British Prime Minister Boris Johnson put Scott Morrison on the spot when he told their joint news conference he thought the Australian PM had “declared for net zero by 2050”.
When Johnson made the statement a journalist interjected to point out Morrison’s policy was to get to net zero “preferably” by 2050.
Johnson pressed on to say this was “a great step forward when you consider[…] the situation Australia is in. It’s a massive coal producer. It’s having to change the way things are orientated, and everybody understands that.
"You can do it fast. In 2012 this country had 40% of its power from coal. It’s now less than 2%, going down the whole time. […] I’m impressed by the ambition of Australia. Obviously we’re going to be looking for more the whole time, as we go into COP26 in November.”
The net zero moment came as the two stood together to announce they had reached an in-principle agreement for a free trade deal between Britain and Australia – the first such deal the United Kingdom has done post Brexit.
Johnson had been asked whether he wanted Australia to go beyond its present 2030 emissions reduction target.
Morrison has been under strong pressure from both Johnson and United States President Joe Biden to embrace the 2050 target. But he has so far not done so, despite edging towards it. His position is to get to net zero “as soon as possible, preferably by 2050.”
Formally embracing the target would threaten a fight within the Nationals that could destabilise the party’s leader Michael McCormack.
Nationals Senate leader Bridget McKenzie warned this week:
“There is no agreement with the second party of this Coalition government on any target date for zero emissions. In fact it would fly in the face of the Nationals public policy commitment.”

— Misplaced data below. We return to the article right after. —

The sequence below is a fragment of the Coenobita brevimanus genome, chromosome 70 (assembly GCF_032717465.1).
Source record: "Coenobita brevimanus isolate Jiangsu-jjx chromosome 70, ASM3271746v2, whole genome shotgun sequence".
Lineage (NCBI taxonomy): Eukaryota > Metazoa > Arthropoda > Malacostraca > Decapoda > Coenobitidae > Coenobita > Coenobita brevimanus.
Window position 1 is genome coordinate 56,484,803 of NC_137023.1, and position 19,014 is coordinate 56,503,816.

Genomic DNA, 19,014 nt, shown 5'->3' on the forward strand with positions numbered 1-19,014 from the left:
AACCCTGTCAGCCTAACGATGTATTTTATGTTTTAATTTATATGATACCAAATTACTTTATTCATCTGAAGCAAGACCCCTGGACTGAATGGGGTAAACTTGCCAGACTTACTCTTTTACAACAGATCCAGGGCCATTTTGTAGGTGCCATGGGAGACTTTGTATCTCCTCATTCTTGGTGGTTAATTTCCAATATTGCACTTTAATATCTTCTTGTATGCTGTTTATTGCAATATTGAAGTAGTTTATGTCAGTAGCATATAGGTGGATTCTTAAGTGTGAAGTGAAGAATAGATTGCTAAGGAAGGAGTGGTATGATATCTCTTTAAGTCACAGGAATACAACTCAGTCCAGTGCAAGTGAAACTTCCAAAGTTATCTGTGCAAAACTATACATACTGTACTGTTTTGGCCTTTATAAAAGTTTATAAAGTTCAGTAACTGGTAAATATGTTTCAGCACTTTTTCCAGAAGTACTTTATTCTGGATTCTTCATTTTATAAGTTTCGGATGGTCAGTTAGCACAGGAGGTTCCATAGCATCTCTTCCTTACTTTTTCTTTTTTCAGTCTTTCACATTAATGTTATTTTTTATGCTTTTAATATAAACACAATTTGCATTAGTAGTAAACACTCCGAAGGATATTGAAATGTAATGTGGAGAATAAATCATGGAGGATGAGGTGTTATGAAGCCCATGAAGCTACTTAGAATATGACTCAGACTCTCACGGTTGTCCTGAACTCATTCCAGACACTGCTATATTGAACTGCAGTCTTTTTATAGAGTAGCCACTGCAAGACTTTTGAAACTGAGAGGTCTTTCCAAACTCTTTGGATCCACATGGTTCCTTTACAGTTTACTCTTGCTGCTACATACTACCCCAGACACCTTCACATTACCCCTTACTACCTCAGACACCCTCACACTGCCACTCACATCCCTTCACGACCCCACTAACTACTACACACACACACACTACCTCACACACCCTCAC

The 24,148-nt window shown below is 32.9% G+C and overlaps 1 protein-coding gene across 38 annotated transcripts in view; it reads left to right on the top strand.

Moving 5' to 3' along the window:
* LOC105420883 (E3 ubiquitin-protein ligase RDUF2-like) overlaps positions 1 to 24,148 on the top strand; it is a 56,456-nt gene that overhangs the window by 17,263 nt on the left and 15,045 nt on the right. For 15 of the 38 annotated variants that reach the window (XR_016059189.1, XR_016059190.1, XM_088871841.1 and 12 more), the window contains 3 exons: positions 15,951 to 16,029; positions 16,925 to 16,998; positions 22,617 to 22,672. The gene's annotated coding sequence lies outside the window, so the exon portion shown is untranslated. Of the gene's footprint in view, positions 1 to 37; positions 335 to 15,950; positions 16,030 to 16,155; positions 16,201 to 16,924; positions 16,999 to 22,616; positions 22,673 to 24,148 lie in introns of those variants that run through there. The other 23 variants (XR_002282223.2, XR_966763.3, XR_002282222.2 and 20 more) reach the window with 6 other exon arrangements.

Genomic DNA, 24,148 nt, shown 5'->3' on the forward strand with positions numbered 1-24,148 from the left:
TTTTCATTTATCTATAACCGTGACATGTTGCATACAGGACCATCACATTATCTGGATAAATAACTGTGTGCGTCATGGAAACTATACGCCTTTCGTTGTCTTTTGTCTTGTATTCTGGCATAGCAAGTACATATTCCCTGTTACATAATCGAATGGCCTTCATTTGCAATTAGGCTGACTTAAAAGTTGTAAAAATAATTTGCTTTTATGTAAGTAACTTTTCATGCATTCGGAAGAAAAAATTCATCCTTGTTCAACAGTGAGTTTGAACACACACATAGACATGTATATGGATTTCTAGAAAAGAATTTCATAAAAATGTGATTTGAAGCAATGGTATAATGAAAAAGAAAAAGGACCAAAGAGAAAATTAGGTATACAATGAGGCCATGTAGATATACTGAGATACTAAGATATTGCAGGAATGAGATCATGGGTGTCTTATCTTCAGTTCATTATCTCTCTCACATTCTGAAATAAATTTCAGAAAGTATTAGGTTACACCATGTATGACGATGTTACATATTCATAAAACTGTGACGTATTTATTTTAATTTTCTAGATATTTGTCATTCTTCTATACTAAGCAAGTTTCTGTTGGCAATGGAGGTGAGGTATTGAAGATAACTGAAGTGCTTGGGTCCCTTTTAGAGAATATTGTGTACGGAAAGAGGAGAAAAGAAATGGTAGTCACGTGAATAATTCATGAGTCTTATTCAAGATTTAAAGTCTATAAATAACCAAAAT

The planned free trade agreement, which still has details to be finalised, would reduce barriers on the mobility of workers between the two countries as well on trade in goods and services.
The deal would promote more exchange of young people, allowing them to stay and work in each country for three years instead of two. This arrangement would apply to people up to age 35 rather than 30, as at present.
The federal government says Australian producers and farmers would “receive a significant boost by getting greater access to the UK market” while Australian consumers would “benefit from cheaper products, with all tariffs eliminated within five years, and tariffs on cars, whisky, and the UK’s other main exports eliminated immediately” the agreement started.
Australia would within five years place less onerous conditions on British backpackers, who presently have to spend a set time working in agriculture, or other sectors of labour shortage in regional Australia, to get an extension of their visa.
A separate agriculture visa would be established for UK and Australian visa holders, to get more two way traffic (for example, of shearers) in the agricultural sector.
Over 10 to 15 years the UK would liberalise Australian imports of beef and sheep meat, with shorter periods for sugar and dairy products.
The agricultural sectors in both Britain and Australia expressed concerns when the agreement was being negotiated. In Australia farmers have been worried about the possibility of losing labour if the conditions on backpackers were scrapped.
Johnson said the deal would be good for British car manufacturers and the export of British financial and other services, and he hoped for the agricultural sectors on both sides.
On agriculture “we’ve had to negotiate very hard. […] This is a sensitive sector for both sides, and we’ve got a deal that runs over 15 years and contains the strongest possible provisions for animal welfare.”
The removal of the farm work requirement would make it easier for British people and young people to go and work in Australia, he said.
Morrison said the deal would open the pathway to Britain’s entry into the The Comprehensive and Progressive Agreement for Trans-Pacific Partnership (CPTPP).
Morrison and Johnson discussed the final points of the agreement in principle over a dinner meeting at 10 Downing Street. Their talks also included climate change.
Michelle Grattan does not work for, consult, own shares in or receive funding from any company or organisation that would benefit from this article, and has disclosed no relevant affiliations beyond their academic appointment.
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This content was originally published by The Conversation. Original publishers retain all rights. It appears here for a limited time before automated archiving.By The Conversation